Your wife is a professional and she is responsible for her own career. There is no reason that you should try to interpose yourself, even to encourage her towards a path that you feel will help her chances.

One of you has spent many years in this department and seen other students graduate, and one of you has not; your question makes clear that you do not have personal knowledge about this situation. She is an expert in this situation compared to you. So you are proposing to interfere with a situation that you do not understand from a position of ignorance, just because you have an uninformed feeling that this "could be viewed as weird". (At least you had the sense to ask here first, I suppose.)

Even if you did have extensive experience with the conventions of her specific field and knew that this could be an issue, it's not your place to butt in unasked and try to control her professional life. (Your comment that you don't want to be the grouchy husband that appears to be saying 'Your mom can't be here' makes clear that your involvement was not asked for.)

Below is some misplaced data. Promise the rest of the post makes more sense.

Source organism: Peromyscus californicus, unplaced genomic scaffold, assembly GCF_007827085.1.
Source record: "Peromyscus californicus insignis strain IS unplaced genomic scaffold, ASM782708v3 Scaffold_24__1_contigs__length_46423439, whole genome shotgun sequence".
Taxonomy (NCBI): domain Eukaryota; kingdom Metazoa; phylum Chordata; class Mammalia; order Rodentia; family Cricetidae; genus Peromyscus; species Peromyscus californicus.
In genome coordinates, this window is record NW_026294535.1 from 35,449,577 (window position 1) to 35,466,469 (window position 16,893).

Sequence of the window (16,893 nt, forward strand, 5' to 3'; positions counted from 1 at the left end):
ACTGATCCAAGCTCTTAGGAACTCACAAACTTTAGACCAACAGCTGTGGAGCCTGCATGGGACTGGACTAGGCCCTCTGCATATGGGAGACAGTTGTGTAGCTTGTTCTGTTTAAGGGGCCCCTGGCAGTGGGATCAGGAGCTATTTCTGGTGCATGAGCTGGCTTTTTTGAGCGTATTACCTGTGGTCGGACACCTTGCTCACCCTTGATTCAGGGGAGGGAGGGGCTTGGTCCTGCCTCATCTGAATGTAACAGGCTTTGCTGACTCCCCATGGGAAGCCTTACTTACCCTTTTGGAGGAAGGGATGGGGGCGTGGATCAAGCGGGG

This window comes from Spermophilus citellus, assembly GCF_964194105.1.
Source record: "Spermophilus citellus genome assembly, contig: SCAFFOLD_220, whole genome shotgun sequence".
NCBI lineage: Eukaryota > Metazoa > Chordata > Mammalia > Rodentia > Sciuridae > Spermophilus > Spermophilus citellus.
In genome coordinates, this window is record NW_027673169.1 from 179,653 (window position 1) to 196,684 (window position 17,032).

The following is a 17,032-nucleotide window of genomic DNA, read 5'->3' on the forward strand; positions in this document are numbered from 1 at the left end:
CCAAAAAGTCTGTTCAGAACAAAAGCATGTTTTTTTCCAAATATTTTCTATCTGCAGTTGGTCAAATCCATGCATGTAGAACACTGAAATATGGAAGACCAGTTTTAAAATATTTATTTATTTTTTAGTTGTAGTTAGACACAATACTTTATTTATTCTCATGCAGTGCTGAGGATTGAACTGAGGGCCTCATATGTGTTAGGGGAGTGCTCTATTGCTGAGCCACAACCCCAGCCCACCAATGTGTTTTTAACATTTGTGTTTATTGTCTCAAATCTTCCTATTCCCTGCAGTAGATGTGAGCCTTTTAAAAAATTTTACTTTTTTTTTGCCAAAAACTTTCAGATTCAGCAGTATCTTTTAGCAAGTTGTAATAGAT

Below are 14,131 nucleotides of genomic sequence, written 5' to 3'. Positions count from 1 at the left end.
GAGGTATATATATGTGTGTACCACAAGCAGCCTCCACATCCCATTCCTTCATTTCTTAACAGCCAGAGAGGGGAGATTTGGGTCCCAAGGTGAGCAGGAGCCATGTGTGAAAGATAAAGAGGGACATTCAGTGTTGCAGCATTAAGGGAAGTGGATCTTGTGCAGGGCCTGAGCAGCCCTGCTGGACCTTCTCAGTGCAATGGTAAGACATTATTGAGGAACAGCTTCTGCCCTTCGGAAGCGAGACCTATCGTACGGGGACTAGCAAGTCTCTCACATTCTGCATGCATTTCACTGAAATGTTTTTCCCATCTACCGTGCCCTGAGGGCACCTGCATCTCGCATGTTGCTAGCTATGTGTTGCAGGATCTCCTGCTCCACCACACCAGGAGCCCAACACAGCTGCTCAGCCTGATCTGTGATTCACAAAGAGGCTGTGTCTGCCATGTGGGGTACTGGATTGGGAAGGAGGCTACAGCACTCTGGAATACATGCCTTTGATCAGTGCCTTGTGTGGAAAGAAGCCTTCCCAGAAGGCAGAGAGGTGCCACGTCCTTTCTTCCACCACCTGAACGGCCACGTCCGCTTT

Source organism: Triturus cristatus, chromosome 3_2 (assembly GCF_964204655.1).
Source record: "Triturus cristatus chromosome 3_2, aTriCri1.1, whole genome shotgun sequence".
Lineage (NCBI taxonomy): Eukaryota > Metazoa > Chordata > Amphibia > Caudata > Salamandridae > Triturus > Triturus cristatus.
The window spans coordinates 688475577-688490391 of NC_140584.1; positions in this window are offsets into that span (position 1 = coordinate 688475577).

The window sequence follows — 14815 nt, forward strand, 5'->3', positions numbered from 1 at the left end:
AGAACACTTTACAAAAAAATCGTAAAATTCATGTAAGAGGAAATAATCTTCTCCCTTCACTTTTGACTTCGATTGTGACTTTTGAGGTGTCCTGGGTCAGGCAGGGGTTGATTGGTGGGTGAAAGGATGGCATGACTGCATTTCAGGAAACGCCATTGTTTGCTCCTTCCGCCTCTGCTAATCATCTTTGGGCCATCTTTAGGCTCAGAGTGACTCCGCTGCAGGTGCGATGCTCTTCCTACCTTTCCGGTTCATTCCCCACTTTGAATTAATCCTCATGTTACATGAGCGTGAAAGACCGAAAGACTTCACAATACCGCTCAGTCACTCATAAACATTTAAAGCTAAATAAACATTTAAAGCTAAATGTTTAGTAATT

It's admirable that you want to support your wife. You should do so by providing in her private life the support she needs to excel in her professional life; not by inviting yourself to concern yourself with the details of her career development.

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    Though if your wife welcomes your opinions and thoughts (which will probably come in the form of her asking for them), it's good to be open. If you have doubts or questions (in this case something like, "Do many people have family at their thesis defense?"), and your SO welcomes your input, ask them. That's part of a healthy relationship. But unless you know facts, don't express your opinions as such. – Wayne Werner May 1 '16 at 16:49